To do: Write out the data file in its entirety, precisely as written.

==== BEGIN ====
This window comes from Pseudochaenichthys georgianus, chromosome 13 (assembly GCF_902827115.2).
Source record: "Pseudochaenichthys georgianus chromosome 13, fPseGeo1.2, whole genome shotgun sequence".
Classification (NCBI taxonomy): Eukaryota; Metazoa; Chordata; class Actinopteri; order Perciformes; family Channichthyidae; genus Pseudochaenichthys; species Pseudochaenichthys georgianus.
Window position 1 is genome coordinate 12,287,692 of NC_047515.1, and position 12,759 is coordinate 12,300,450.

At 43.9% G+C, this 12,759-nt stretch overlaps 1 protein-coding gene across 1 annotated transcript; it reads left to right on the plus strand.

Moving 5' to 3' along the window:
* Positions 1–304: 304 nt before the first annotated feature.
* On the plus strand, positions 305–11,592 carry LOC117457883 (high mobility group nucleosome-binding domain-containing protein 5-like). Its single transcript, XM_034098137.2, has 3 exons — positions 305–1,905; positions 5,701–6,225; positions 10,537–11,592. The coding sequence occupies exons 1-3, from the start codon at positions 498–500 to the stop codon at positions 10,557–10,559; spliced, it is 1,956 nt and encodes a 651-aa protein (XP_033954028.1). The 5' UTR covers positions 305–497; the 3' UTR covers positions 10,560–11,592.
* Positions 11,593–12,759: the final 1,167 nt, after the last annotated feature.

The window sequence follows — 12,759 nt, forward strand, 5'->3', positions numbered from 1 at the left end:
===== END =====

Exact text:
This window comes from Pseudochaenichthys georgianus, chromosome 13 (assembly GCF_902827115.2).
Source record: "Pseudochaenichthys georgianus chromosome 13, fPseGeo1.2, whole genome shotgun sequence".
Classification (NCBI taxonomy): Eukaryota; Metazoa; Chordata; class Actinopteri; order Perciformes; family Channichthyidae; genus Pseudochaenichthys; species Pseudochaenichthys georgianus.
Window position 1 is genome coordinate 12,287,692 of NC_047515.1, and position 12,759 is coordinate 12,300,450.

At 43.9% G+C, this 12,759-nt stretch overlaps 1 protein-coding gene across 1 annotated transcript; it reads left to right on the plus strand.

Moving 5' to 3' along the window:
* Positions 1–304: 304 nt before the first annotated feature.
* On the plus strand, positions 305–11,592 carry LOC117457883 (high mobility group nucleosome-binding domain-containing protein 5-like). Its single transcript, XM_034098137.2, has 3 exons — positions 305–1,905; positions 5,701–6,225; positions 10,537–11,592. The coding sequence occupies exons 1-3, from the start codon at positions 498–500 to the stop codon at positions 10,557–10,559; spliced, it is 1,956 nt and encodes a 651-aa protein (XP_033954028.1). The 5' UTR covers positions 305–497; the 3' UTR covers positions 10,560–11,592.
* Positions 11,593–12,759: the final 1,167 nt, after the last annotated feature.

The window sequence follows — 12,759 nt, forward strand, 5'->3', positions numbered from 1 at the left end: